Digitalisation not contributing much to GDP growth: study
Increasing digitalisation and tele-density has contributed to the country's economic growth but it has not been as significant as in countries like India, said a study unveiled yesterday.
The share of information and communication technology (ICT)-related sectors to gross domestic product (GDP) is about 13 per cent in Bangladesh while it is about 26 per cent in India.
"To accelerate growth, we can rethink our digitalisation approach," said Monzur Hossain, research director of the Bangladesh Institute of Development Studies (BIDS), presenting a paper in a session at an Annual BIDS Conference on Development (ABCD) 2021.
The BIDS organised the three-day event at Lakeshore Hotel in Dhaka marking the 50th anniversary of Bangladesh's independence.
The study assessed the sector-wise contribution of the ICT to GDP in seven categories and found that the largest increase in the share of ICT equipment and service producing sectors has been observed in posts and telecommunications division.
The ICT-focused manufacturing industries, which includes electrical and optical equipment and telecommunication services, increased their share in GDPto 2.64 per cent between 2015 and 2019 from 1.83 per cent from 2005 to 2010, Hossain said.
However, contribution of other sectors such as those making use of ICT in manufacturing and services, as percentage of GDP, has rather remained stagnant which is the reason behind low impact of ICT on economic growth, he added.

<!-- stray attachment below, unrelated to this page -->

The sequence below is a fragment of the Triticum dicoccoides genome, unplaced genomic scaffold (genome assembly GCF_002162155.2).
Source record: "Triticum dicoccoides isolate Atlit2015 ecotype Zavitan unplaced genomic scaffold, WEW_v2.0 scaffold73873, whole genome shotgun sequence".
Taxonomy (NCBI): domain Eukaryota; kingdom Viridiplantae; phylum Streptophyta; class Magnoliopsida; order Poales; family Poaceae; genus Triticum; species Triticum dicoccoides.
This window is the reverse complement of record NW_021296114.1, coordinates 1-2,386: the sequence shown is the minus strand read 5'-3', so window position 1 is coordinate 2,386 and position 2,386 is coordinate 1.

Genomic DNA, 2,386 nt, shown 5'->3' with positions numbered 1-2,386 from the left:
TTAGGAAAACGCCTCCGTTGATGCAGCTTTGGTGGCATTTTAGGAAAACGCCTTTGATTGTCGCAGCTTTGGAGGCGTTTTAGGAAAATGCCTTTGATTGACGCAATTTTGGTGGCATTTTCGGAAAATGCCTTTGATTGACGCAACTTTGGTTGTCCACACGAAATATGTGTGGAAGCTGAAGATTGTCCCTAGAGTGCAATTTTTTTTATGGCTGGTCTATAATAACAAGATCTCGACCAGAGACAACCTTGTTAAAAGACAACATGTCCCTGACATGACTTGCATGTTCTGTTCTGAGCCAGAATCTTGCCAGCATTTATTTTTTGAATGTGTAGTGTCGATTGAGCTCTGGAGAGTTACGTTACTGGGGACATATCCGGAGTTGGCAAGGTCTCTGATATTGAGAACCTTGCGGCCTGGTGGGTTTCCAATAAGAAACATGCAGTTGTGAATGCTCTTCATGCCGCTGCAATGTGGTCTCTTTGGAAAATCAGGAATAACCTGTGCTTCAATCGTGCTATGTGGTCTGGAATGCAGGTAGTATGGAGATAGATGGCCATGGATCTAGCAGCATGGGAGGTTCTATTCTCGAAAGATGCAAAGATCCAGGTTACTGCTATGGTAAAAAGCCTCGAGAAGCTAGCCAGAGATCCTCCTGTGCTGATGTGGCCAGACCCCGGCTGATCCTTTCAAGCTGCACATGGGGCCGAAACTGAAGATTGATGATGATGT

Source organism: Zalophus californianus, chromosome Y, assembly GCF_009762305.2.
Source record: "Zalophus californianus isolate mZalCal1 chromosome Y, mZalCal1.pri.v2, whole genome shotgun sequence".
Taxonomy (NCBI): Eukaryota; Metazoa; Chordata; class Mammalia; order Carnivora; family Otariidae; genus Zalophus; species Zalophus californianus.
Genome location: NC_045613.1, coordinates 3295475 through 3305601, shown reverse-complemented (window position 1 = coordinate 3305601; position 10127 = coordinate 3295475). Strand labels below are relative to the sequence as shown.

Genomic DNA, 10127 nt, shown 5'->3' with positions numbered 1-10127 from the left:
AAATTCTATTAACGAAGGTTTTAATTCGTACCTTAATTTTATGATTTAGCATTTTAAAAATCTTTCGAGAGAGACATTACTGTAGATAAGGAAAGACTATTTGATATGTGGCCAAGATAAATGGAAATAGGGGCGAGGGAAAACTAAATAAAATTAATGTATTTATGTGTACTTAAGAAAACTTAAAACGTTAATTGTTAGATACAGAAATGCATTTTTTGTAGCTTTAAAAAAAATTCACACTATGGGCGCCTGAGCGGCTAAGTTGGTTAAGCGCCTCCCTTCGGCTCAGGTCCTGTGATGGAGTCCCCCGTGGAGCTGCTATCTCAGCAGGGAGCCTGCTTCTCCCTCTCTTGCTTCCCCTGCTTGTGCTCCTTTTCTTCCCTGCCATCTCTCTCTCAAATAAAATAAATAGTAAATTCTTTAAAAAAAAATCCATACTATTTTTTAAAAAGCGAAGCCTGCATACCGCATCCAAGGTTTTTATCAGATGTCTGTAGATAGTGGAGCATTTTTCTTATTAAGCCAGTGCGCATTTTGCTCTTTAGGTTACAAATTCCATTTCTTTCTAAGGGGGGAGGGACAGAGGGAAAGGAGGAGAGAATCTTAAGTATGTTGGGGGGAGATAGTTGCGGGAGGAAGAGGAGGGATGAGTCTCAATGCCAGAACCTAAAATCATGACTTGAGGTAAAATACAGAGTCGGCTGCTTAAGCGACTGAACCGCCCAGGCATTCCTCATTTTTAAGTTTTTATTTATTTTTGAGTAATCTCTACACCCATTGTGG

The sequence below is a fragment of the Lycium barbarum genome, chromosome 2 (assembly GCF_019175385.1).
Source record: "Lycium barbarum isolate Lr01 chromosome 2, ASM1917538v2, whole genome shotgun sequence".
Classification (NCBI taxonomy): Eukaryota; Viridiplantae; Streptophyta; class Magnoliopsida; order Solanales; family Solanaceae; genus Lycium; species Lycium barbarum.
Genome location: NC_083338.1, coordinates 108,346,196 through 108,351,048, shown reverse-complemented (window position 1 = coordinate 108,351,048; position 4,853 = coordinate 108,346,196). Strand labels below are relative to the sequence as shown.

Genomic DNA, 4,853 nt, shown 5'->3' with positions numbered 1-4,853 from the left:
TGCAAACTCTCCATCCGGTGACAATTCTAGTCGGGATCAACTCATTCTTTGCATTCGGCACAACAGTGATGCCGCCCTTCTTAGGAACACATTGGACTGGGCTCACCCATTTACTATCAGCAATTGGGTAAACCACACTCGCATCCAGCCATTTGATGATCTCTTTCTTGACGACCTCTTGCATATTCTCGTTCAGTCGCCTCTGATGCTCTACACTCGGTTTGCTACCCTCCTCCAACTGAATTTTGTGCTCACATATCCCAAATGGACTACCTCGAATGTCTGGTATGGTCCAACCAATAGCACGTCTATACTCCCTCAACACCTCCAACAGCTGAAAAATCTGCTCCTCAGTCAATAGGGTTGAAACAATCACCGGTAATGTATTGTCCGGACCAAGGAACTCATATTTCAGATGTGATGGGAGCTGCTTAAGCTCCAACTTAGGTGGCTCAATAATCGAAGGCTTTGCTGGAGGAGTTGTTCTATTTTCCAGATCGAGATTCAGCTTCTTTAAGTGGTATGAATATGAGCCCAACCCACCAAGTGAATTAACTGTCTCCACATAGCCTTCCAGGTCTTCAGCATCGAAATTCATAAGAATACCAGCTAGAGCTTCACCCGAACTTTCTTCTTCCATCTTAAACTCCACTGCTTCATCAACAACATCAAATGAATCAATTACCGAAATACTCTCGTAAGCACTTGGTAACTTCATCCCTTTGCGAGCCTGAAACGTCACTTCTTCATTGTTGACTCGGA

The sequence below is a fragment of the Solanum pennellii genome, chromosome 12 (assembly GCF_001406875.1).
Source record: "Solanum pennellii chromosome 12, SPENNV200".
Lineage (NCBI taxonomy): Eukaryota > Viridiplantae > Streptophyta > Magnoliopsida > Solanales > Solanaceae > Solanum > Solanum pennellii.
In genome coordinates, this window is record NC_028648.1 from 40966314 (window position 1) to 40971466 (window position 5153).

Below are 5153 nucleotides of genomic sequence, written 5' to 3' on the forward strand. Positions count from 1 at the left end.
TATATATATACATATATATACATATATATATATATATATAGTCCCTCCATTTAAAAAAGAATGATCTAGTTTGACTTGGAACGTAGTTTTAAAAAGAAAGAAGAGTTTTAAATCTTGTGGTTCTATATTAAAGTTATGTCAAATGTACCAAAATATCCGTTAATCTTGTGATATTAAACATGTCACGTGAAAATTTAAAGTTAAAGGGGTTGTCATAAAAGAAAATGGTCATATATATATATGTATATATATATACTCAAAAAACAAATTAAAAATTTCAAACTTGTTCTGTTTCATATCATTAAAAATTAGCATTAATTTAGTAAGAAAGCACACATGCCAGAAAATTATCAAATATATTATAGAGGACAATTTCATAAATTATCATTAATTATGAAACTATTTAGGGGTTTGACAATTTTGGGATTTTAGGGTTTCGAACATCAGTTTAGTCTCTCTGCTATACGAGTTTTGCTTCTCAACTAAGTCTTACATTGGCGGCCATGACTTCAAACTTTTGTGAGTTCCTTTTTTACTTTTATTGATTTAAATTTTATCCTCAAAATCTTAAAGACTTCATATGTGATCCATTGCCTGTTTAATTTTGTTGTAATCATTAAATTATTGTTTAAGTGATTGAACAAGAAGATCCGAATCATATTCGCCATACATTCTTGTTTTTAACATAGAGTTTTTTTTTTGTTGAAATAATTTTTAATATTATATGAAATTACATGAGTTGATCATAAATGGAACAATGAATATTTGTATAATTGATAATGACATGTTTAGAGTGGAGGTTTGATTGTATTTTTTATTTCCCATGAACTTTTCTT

Attention should be paid how use of IT can be increased in the manufacturing sector, Hossain said.
He said manufacturing and services sectors making use of the ICT constituted about 12 per cent of the total GDP in terms of employment between 2005 and 2009. It increased to 19 per cent from 2015 to 2019.
"Clearly, the ICT sector, though the size of ICT producing sector is small, show a remarkable increase both in employment generation and gross domestic product (GDP) over time," said Hossain.
This substantiated the importance of this sector for the Bangladesh economy, he added.
He said teledensity and ICTs have significant impacts on "Total Factor Productivity" (TFP) -- the productivity of all inputs taken together -- growth and thus the overall GDP growth as well.
"Total factor productivity and labour productivity growth has been gradually increasing after 2010 and onwards highlighting the inception of digital Bangladesh vision," he said.
The study said fixed broadband subscription per 100 people rose to 5.78 people on an average in 2020 from 0.3 in 2010, registering a compound annual growth rate (CAGR) of nearly 31 per cent.
Meanwhile, in case of mobile phone subscription, this was double to 103 people from 46 people.
The percentage of the population using internet grew three times to nearly 68 per cent in 2020, recording a 14 per cent CAGR from 20 per cent in 2012, according to the presentation.
Overall tele-density shot up during the period.
"An enormous benefit of digitalisation has been observed during the Covid-19 crisis, and therefore, for faster recovery, digitalisation efforts need to be strengthened," he said.
Hossain emphasised focusing more on sectors producing ICT equipment and services and manufacturing sectors making use of ICT with possible fiscal and monetary policy incentives to encourage them to adopt large scale automation leading to innovations.
"The digital economy could promote development potentials and harness new development opportunities in more remote and economically lagging regions, leading to an inclusive and balanced growth," he said.